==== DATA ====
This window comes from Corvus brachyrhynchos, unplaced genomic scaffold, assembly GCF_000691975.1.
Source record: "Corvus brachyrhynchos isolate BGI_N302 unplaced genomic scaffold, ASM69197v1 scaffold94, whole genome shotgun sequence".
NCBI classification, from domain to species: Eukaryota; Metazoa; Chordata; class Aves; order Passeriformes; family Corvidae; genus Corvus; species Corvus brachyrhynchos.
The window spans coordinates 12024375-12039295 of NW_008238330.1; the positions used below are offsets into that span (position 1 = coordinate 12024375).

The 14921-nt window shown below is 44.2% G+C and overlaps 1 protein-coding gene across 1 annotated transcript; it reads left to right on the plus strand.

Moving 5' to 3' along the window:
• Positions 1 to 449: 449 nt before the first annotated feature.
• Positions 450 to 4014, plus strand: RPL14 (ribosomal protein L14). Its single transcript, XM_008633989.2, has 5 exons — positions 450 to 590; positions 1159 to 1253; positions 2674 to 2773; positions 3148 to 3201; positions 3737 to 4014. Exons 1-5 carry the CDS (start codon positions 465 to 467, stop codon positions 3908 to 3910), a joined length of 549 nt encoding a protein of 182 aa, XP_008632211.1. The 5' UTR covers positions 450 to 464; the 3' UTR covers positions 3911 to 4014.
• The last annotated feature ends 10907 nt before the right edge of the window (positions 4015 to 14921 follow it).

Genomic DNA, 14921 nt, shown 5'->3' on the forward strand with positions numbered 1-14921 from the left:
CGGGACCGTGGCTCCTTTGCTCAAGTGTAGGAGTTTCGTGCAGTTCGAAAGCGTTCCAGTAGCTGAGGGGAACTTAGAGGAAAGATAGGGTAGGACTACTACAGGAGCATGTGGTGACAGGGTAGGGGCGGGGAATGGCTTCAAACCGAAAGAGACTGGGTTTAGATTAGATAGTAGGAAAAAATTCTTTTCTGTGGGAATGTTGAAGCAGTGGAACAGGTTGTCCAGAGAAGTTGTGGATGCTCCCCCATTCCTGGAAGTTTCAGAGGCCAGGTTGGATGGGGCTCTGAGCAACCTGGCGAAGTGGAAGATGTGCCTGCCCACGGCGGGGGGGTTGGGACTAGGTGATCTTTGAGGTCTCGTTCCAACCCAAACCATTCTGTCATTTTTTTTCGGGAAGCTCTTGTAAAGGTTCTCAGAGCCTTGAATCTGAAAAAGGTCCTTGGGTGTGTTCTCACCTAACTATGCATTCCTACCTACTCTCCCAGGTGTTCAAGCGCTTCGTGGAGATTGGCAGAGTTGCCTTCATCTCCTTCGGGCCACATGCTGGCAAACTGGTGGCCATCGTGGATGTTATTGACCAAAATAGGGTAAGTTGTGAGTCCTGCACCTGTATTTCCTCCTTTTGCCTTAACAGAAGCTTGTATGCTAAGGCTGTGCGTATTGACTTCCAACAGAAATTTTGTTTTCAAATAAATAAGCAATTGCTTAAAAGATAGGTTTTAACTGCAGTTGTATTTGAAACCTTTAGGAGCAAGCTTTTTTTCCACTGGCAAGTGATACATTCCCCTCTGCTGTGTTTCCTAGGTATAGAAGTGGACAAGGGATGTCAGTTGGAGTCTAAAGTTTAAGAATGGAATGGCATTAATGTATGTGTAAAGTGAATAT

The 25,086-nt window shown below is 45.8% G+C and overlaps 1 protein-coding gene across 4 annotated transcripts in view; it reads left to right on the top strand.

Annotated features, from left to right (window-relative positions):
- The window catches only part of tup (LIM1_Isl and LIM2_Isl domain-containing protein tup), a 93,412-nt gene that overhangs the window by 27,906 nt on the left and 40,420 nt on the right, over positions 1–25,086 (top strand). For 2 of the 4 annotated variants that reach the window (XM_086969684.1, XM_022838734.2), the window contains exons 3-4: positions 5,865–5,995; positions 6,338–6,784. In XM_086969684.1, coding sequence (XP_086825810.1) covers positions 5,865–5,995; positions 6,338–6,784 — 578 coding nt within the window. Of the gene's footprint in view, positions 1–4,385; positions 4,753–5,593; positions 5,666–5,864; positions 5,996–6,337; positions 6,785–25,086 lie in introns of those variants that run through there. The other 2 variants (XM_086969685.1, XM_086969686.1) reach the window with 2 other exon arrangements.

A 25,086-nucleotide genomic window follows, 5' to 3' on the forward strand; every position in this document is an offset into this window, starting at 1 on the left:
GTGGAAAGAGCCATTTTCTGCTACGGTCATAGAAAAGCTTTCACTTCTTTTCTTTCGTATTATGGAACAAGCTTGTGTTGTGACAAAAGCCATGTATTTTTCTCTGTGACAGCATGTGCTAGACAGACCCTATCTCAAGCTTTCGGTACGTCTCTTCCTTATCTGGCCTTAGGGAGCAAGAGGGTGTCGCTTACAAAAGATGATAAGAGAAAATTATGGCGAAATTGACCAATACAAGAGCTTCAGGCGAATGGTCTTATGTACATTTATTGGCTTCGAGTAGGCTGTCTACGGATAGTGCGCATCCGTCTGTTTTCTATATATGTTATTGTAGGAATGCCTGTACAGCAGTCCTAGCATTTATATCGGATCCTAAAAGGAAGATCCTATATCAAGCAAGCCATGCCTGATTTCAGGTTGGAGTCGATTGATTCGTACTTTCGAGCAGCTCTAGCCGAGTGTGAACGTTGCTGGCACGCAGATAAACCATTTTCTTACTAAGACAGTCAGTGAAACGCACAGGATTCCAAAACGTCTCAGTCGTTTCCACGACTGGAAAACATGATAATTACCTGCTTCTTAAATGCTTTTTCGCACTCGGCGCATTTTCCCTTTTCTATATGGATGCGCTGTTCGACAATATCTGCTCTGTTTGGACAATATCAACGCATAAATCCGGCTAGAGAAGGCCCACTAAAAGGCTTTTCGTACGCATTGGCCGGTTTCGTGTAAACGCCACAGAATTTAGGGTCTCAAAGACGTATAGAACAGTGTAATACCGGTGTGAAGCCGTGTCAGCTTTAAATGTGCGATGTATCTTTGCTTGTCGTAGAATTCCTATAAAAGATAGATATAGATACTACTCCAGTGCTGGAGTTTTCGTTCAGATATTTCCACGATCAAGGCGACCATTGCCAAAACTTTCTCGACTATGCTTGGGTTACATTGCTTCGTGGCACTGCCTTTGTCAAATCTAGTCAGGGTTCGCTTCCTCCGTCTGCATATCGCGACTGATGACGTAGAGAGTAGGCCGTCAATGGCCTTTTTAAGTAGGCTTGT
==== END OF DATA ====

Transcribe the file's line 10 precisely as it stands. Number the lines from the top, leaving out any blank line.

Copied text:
Genomic DNA, 14921 nt, shown 5'->3' on the forward strand with positions numbered 1-14921 from the left: